Using the next size up screw should work although the countersunk head may stand slightly proud of the hinge plate.

-- vicrider

View dustbunny's profile

dustbunny

1149 posts in 1926 days


#8 posted 1483 days ago

Ooops, sorry Myles.
I thought you said bathroom doors,
I had my morning haze going on. LOL

Lisa

-- Imagination rules the world. ~ Napoleon Bonaparte ~ http://quiltedwood.com

View Ger21's profile

Ger21

622 posts in 1762 days


#9 posted 1483 days ago

I’ll second the epoxy technique, but there’s an alternative that will still let you remove them if you want.

Take them off, and fill the screw holes with epoxy. Use a thin epoxy like West System that will soak in a little. This should harden the wood and prevent any further weakening.

You can also try Blum’s plates with expando dowels. You drill a 5mm hole, and press them in, and the screws are in a plastic insert that has much better holding power.

I use the Expando plates and Inserta hinges. Haven’t put a screw into wood in years when using Blum hinges.

-- Gerry, http://home.comcast.net/~cncwoodworker/CNC_Woodworker.html

View SnowyRiver's profile

SnowyRiver

51451 posts in 2111 days


#10 posted 1483 days ago

In soft wood it works best to use a coarse threaded screw. Also wolffarmer has a good idea, drill out the hole and glue in a hardwood dowl. You could also make some small match size hardwood strips and glue them in the existing holes like match sticks and redrill the pilot hole for the screws.

-- Wayne - Plymouth MN

View BertFlores58's profile

BertFlores58

1646 posts in 1553 days


#11 posted 1483 days ago

I don’t have any problem with screw on softwood. I think, we should make a point that pilot drilling is one cause of loosening screws. I had framed doors on pine and MDF too. I use gimlet instead of drilling a pilot hole. If you dont’ have gimlet, simply an awl or any pointed object just to push the wood. Pushing a pilot hole is different than drilling a hole. If you push, the softwood is compressed making it hard for the screw while drilling will take out most of the wood.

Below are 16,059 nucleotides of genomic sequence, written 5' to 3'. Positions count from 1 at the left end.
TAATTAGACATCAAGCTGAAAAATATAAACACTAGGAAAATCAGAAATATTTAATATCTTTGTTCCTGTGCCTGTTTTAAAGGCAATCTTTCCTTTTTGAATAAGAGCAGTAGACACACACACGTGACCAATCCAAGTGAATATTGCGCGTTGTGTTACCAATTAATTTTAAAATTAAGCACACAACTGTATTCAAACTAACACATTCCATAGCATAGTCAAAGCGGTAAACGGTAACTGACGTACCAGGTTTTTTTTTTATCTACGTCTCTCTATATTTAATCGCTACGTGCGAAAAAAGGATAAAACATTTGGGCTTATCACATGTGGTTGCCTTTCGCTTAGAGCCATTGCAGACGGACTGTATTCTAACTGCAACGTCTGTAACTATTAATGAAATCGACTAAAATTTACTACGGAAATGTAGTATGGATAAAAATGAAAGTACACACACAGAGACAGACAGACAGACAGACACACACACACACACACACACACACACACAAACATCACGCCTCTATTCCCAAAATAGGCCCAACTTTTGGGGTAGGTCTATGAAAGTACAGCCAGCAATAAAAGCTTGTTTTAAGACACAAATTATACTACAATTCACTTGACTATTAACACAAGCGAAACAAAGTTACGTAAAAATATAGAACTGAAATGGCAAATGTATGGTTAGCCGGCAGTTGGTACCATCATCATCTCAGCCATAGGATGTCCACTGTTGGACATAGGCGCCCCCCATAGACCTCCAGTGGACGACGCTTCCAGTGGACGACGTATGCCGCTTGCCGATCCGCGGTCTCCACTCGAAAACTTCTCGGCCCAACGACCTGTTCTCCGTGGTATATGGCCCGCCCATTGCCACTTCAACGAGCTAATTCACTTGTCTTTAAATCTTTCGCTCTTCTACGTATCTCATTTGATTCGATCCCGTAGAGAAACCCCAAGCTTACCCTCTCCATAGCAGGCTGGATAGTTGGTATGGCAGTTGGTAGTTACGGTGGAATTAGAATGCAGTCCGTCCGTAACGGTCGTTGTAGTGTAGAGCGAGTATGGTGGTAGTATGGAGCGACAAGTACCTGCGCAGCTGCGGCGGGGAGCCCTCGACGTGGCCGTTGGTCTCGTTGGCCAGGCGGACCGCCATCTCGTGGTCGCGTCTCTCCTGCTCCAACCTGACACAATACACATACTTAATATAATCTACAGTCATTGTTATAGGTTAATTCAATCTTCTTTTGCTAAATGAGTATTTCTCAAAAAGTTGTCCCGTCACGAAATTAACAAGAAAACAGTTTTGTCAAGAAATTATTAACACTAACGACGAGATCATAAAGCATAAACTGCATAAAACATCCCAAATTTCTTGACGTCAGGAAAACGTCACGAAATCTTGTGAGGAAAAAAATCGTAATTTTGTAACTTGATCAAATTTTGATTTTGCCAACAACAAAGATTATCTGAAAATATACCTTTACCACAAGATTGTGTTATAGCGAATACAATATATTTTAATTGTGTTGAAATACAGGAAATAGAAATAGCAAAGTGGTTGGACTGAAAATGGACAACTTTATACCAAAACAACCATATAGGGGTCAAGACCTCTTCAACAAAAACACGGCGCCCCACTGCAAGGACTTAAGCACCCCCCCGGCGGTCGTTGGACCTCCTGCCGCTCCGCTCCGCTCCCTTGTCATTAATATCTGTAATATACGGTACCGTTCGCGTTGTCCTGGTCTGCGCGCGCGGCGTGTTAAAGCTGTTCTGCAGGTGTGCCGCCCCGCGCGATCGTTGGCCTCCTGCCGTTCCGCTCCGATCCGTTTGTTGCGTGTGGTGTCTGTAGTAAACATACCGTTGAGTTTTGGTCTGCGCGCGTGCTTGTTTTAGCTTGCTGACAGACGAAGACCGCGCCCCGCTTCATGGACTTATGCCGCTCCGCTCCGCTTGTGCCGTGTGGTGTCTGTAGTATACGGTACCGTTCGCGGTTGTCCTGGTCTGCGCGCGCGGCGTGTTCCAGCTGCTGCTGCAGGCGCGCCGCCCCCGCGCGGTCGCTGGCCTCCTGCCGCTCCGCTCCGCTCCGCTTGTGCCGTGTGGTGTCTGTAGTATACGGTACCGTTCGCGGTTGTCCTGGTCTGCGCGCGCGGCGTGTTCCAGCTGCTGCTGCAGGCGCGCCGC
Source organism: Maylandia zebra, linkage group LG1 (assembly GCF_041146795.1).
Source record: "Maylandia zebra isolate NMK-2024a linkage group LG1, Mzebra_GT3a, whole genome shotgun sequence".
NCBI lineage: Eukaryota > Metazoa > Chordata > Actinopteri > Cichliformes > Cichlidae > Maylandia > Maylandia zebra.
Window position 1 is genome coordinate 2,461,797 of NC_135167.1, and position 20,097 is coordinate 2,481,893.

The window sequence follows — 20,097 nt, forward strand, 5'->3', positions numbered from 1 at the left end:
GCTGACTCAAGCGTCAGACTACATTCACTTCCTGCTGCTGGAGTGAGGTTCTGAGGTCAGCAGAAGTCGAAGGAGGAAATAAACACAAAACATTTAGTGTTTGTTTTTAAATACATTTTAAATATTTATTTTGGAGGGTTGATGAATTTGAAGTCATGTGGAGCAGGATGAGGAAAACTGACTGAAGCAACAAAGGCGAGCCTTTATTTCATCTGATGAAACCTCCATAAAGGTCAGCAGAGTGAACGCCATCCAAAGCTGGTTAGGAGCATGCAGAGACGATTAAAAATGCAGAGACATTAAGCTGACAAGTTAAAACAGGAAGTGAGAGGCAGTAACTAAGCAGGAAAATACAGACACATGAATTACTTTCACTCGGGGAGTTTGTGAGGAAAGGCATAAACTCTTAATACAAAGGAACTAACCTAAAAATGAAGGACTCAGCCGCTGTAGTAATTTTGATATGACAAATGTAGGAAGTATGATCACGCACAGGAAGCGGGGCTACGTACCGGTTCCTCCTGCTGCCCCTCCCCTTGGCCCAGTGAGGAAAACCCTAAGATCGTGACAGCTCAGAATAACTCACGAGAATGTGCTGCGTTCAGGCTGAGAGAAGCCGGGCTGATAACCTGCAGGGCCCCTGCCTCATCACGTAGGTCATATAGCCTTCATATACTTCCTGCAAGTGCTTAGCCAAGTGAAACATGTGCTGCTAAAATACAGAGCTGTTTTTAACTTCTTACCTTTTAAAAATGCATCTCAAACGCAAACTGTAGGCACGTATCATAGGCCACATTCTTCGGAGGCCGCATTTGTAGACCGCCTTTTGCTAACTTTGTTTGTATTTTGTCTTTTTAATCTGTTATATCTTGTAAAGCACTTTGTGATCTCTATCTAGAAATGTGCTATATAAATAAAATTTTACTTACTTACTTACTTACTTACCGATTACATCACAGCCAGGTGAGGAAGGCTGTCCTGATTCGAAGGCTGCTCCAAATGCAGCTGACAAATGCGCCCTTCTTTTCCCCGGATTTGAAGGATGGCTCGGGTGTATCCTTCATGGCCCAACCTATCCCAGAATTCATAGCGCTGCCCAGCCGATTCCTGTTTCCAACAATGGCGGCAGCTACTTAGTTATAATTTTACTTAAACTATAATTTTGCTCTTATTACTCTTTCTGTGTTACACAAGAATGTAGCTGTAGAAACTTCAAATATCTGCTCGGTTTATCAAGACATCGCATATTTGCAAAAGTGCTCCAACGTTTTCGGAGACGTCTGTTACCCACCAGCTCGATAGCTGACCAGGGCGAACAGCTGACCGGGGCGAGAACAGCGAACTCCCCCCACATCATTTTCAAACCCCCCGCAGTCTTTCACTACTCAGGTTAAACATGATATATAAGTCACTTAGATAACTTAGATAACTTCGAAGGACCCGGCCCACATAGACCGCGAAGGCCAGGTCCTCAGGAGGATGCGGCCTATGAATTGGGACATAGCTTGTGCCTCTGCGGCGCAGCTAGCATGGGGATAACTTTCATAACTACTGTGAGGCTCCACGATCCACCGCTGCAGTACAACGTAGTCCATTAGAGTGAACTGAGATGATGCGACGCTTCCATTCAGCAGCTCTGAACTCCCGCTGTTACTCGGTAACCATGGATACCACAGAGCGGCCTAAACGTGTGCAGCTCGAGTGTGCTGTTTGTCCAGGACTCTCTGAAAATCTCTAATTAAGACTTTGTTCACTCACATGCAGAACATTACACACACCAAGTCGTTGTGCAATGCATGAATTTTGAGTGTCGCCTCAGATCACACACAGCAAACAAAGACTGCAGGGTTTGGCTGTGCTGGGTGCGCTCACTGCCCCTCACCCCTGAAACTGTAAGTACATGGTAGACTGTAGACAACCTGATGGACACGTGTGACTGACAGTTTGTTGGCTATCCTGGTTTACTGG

Careful also with using a hard dowel. You may break the screw (even there is a pilot hole) and sometimes it is offcentered when fitted.

-- Bert

View BertFlores58's profile

BertFlores58

1646 posts in 1553 days


#12 posted 1483 days ago

By the way, on repairing loose screw. Use longer screw if there is still room, else use the old way of rebuilding. Fill up the hole with a glue mixed with sawdust and let dry. Or use a lead sheet and cut it to size to fit into hole and push it. What is best with this method.. there is no drilling involved. the lead or glue mixture will occupy even the smallest pores of the screw hole. It plugs even an irregular hole and makes a good anchor. Even on cement, I use lead sheet for those screw holes.

-- Bert

View tooold's profile

tooold

56 posts in 2318 days


#13 posted 1483 days ago

Many thanks – this is exactly what I was hoping for, lots of ideas. I think UnionLabel and vicrider have gotten to the root of the problem; however, it’s built! So, I’ll try the repair and we’ll see how it holds up.

Thanks again!

View fiddlebanshee's profile

fiddlebanshee

136 posts in 1577 days


#14 posted 1482 days ago

Thanks for posting this question. I have the same problem but with the back beam on my 6 foot floor loom. The beam is attached to the central part with hinges at the bottom of the legs and one of the hinges is loose (the screws no longer screwing in tightly). As the total weight of the heavy back beam pulls on this assembly I am worried that it may eventually not hold up and the whole thing will come crashing down.

So perhaps what I should do is chisel out (or route out) a half lap where the failing screw holes are and glue in a new piece of hardwood and attach with new screws. That sounds like something I could accomplish. The loom is made of solid maple and is about 30 years old. I have it disassembled for the move and was looking with trepidation at that one hinge, not knowing what to do with it when I re-assemble it in the new house, I’m sure it wouldn’t hold the next time i try to screw it in. I’m not worried about looks, as this is in a very inconspicuous spot.

-- As if I needed another hobby!